IOWA CITY, Iowa (KCRG-TV9) -- Scientists at the University of Iowa are looking at how vitamin C may actually help kill cancer cells.
It's not just regular vitamin C tablets used as a supplement, but rather high levels of vitamin C used through an IV.
Last month researchers published a study on the effects of high-dose vitamin C on cancer cells and they specifically looked at what effects high-dose vitamin C has on pancreatic and brain cancer cells.
They treated the cancer-bearing mice with vitamin C that was administered using an IV, and in doing so, they noticed that the high-dose vitamin C actually attacked the cancer cells.
These mice were treated daily with a high level of vitamin C, matching what is being given in ongoing clinical trials.
“The tumors grew much more slowly when they were treated with the vitamin C compared to no treatment at all,” says Dr. Garry Buettner, a professor of radiation oncology at the University of Iowa.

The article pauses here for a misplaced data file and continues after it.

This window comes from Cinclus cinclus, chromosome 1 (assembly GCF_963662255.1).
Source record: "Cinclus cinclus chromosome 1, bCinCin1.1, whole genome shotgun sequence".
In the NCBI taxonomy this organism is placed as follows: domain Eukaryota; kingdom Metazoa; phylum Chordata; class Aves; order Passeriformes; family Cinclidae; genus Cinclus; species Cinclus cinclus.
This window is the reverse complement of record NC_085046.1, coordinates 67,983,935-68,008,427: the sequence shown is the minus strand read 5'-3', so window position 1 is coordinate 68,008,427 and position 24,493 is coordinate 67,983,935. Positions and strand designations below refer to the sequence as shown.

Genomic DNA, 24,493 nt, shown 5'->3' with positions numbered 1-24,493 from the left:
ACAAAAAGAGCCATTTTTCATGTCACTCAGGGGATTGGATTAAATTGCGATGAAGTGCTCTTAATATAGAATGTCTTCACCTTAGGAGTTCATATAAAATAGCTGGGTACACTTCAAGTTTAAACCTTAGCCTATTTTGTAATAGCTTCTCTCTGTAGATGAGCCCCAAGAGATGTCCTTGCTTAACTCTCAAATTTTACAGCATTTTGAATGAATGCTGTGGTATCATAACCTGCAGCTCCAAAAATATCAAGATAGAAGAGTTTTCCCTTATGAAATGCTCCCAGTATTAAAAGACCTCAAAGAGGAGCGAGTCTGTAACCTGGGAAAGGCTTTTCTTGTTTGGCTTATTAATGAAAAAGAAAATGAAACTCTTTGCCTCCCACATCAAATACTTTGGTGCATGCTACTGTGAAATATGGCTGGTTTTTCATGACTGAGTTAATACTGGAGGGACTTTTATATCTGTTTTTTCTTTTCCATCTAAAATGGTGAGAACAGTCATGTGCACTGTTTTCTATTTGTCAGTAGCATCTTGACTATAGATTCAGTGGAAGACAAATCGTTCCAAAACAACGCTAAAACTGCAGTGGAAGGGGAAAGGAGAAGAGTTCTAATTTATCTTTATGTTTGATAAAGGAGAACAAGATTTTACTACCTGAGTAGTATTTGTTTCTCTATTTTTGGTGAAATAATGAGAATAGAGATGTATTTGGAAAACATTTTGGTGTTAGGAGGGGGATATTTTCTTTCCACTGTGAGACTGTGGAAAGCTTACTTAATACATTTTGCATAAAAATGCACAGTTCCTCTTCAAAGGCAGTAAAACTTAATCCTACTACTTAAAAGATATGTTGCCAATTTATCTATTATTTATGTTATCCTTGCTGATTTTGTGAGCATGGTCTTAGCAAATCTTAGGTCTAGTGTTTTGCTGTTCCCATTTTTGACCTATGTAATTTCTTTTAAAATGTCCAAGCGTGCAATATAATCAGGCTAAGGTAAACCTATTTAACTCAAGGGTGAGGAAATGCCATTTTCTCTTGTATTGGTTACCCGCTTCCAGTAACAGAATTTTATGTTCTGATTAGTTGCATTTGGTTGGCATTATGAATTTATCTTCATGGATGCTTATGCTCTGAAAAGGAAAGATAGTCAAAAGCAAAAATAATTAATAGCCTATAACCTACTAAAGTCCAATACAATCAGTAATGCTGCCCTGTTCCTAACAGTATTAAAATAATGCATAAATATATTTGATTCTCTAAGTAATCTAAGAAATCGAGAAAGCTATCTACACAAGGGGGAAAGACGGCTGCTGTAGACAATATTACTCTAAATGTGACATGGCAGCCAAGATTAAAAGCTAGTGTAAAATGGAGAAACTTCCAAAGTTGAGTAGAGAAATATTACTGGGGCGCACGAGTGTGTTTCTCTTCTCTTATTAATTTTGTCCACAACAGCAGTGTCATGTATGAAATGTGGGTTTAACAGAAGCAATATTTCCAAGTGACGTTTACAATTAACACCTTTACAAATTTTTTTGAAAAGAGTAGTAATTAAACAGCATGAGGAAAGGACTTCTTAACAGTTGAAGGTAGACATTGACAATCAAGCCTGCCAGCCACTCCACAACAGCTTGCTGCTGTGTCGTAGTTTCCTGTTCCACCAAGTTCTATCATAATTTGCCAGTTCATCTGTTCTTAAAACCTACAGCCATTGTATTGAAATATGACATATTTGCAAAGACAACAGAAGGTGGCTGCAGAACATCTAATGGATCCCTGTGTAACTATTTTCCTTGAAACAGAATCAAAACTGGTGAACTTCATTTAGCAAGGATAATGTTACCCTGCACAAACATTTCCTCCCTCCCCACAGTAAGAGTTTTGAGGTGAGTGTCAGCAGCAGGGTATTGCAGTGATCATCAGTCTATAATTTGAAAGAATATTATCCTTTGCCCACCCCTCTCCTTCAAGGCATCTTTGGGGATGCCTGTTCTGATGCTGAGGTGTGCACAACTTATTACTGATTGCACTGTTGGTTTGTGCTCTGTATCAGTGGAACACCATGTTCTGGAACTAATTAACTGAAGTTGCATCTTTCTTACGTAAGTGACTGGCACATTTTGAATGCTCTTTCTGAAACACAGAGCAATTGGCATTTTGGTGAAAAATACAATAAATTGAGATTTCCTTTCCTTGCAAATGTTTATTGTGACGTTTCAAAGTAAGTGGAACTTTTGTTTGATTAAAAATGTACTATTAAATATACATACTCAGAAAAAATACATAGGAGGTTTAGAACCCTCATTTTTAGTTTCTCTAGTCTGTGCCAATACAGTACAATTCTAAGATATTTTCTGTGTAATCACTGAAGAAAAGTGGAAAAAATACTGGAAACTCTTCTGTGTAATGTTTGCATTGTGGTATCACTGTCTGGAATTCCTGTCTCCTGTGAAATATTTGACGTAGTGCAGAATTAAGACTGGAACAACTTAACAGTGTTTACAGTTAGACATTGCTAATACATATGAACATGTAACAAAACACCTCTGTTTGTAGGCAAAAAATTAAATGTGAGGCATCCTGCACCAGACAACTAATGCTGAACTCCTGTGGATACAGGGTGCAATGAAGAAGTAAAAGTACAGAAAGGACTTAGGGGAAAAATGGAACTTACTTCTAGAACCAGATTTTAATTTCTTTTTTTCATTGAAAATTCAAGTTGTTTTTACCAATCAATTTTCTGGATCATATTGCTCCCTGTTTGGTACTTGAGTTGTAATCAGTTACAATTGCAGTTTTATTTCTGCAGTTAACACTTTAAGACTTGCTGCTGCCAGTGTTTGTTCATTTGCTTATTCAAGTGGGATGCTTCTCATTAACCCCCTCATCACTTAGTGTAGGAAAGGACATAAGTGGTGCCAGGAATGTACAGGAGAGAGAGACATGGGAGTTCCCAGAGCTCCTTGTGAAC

Back in 2011 when researchers gave vitamin C to cancer patients, they found that some patients were actually living longer.
And now they're using high-dose vitamin C alongside certain cancer treatments, like radiation and chemotherapy, to see if it'll benefit patients.
“So we're hoping to get greater tumor shrinkage or at least slow growth to improve patient outcomes,” says Dr. Buettner.
The research is being funded by the National Institute of Health.
The research team hopes to publish their findings from clinical trials that use high-dose vitamin C as a part of cancer treatment later this year.